Marketplace has a new podcast for kids, "Million Bazillion!" EPISODE OUT NOW

How do you perceive time? Jump off a building and see

Kai Ryssdal Oct 3, 2014
HTML EMBED:
COPY

How do you perceive time? Jump off a building and see

Kai Ryssdal Oct 3, 2014
HTML EMBED:
COPY

David Eagleman is a scientist who asks people to jump off of buildings. 

No, he’s not an evil villain (as far as we know). He’s a neuroscientist at the Baylor College of Medicine who studies time. 

As a boy, Eagleman fell off his roof, and had that classic film-reel experience of time slowing down, even though the fall took less than a second. Ever since, he has been interested in how the brain perceives time. 

In the experiment, Eagleman built what he calls a “perceptual chronometer,” essentially giant flashing numbers that subject saw as they fell 150 feet toward a giant net. 

“I can measure the speed at which you’re seeing the world, so I could figure out if people were actually seeing in slow motion, like Neo in The Matrix, or whether it was just a trick of memory, retrospectively.” 

As it turns out, it was a trick of memory. People falling, or in the midst of a car crash, lay down memory more densely than in the average moment, Eagleman concluded.

“So when you read that back out you think, ‘wow, that must have taken a really long time.'” 

It’s not only freak accidents that pass in milliseconds. Super-speedy automated systems have become staples of our economy, from high frequency trading to commercial airplanes to the profuse streaming video libraries online.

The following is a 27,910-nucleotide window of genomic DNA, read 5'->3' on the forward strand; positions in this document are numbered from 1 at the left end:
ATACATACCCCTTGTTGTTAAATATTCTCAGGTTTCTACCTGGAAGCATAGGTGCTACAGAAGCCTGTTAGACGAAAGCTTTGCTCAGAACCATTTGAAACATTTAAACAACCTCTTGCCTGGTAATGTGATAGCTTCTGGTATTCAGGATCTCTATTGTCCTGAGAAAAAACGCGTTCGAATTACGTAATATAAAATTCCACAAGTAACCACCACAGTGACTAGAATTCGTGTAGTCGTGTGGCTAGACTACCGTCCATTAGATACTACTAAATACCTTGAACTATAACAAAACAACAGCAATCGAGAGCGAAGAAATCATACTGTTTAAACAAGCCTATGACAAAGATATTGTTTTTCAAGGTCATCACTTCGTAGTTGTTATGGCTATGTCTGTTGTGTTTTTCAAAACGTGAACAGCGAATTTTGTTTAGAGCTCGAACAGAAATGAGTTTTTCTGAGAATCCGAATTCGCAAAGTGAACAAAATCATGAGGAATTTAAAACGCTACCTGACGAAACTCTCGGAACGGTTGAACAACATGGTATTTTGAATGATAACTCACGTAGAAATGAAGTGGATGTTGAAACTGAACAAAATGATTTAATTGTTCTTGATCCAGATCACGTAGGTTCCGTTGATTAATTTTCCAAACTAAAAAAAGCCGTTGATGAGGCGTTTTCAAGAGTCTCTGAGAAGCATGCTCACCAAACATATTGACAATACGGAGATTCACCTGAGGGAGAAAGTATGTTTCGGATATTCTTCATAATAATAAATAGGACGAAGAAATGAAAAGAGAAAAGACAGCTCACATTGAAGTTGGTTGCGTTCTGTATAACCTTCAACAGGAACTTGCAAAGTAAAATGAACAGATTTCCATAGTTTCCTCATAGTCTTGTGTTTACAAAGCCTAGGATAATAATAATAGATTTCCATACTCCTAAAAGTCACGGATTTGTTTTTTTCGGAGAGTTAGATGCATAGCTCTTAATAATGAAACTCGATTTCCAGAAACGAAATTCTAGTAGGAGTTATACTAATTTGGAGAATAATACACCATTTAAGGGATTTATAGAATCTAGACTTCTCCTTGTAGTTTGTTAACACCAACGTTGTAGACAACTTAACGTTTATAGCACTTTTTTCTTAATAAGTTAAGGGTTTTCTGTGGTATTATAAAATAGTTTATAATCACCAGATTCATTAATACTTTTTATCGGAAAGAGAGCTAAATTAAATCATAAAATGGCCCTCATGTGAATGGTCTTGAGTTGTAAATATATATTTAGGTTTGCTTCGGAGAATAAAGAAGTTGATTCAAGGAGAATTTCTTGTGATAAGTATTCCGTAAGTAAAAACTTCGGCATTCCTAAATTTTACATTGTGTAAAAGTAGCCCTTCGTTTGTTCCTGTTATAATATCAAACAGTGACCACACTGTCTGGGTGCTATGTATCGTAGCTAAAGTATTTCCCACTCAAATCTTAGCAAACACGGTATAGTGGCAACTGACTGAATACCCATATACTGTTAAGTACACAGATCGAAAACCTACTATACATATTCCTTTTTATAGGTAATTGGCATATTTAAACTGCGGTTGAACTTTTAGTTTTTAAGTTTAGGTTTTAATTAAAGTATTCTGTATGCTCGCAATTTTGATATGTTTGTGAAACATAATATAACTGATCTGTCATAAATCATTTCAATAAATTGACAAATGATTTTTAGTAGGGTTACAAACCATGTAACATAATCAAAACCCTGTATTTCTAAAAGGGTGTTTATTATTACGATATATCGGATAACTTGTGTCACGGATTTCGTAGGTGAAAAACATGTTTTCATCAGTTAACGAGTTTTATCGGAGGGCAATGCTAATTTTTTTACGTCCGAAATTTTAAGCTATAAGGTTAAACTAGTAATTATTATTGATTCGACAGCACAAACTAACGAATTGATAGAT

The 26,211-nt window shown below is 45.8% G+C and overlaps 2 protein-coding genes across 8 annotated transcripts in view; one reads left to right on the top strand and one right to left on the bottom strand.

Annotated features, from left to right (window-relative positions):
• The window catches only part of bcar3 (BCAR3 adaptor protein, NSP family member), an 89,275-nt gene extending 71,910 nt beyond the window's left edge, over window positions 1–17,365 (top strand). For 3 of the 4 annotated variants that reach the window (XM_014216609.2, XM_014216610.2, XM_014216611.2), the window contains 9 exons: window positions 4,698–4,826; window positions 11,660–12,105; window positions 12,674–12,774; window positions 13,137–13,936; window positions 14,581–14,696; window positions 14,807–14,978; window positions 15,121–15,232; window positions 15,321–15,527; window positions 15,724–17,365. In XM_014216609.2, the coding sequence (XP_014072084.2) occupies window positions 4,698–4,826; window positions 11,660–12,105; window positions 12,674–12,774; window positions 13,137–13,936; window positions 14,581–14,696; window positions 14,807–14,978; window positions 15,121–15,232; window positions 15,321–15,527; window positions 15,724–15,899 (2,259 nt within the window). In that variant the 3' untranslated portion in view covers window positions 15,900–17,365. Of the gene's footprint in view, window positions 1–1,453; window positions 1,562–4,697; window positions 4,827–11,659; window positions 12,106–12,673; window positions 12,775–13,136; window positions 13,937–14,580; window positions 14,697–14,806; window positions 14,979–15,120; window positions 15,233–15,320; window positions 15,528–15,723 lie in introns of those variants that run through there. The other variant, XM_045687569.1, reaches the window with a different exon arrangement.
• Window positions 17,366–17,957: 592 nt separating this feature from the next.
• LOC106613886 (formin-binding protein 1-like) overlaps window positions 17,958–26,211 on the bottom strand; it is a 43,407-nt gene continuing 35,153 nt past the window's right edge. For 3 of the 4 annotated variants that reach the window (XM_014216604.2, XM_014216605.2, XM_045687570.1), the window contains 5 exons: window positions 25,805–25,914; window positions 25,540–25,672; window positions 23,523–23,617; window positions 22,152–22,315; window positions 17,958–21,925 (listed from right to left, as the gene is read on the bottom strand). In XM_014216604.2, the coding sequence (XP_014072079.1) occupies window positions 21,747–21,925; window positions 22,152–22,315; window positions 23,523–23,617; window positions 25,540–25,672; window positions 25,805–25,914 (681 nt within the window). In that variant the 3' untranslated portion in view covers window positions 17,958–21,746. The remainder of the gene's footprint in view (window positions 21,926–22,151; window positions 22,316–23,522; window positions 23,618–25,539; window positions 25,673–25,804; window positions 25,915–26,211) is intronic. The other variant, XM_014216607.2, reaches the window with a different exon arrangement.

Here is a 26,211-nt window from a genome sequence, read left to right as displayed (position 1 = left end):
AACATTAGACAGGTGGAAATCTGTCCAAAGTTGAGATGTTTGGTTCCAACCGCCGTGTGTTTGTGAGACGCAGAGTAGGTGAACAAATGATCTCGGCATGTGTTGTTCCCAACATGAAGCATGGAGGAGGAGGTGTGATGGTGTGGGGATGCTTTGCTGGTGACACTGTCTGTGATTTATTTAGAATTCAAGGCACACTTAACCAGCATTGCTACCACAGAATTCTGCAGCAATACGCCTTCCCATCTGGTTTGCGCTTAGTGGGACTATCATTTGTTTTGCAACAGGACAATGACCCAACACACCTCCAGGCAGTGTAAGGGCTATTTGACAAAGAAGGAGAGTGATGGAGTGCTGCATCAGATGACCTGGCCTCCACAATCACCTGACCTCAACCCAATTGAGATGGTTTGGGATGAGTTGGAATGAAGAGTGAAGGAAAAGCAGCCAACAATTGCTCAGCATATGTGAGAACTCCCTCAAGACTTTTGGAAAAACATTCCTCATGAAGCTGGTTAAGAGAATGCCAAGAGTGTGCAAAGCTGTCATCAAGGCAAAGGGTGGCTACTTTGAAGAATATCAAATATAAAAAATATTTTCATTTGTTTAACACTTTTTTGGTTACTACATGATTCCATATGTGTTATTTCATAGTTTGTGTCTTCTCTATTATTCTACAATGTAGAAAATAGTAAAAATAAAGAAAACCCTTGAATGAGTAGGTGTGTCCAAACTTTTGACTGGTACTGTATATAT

“It’s happening at a scale we can’t perceive,” Eagleman said, pondering an ever-more sci-fi future. “Maybe someday we’ll fight our wars that way. We’ll have drones fighting. World War III will be over in a tenth of a second… and we’ll see who won.”

Listen to the full interview in the audio player above.

We’re here to help you navigate this changed world and economy.

Our mission at Marketplace is to raise the economic intelligence of the country. It’s a tough task, but it’s never been more important.

In the past year, we’ve seen record unemployment, stimulus bills, and reddit users influencing the stock market. Marketplace helps you understand it all, will fact-based, approachable, and unbiased reporting.

Generous support from listeners and readers is what powers our nonprofit news—and your donation today will help provide this essential service. For just $5/month, you can sustain independent journalism that keeps you and thousands of others informed.